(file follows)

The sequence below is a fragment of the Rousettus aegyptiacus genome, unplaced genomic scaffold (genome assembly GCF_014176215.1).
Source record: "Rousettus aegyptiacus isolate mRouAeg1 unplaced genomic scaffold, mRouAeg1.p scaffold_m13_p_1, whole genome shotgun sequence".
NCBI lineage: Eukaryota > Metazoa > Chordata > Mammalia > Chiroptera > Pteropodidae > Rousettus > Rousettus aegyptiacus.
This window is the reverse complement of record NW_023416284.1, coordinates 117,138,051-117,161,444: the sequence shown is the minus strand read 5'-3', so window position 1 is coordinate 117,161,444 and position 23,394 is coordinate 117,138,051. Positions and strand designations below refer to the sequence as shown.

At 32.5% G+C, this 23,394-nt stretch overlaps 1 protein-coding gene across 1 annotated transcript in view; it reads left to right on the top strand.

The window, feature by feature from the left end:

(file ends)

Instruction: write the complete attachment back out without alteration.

The sequence below is a fragment of the Rousettus aegyptiacus genome, unplaced genomic scaffold (genome assembly GCF_014176215.1).
Source record: "Rousettus aegyptiacus isolate mRouAeg1 unplaced genomic scaffold, mRouAeg1.p scaffold_m13_p_1, whole genome shotgun sequence".
NCBI lineage: Eukaryota > Metazoa > Chordata > Mammalia > Chiroptera > Pteropodidae > Rousettus > Rousettus aegyptiacus.
This window is the reverse complement of record NW_023416284.1, coordinates 117,138,051-117,161,444: the sequence shown is the minus strand read 5'-3', so window position 1 is coordinate 117,161,444 and position 23,394 is coordinate 117,138,051. Positions and strand designations below refer to the sequence as shown.

At 32.5% G+C, this 23,394-nt stretch overlaps 1 protein-coding gene across 1 annotated transcript in view; it reads left to right on the top strand.

The window, feature by feature from the left end: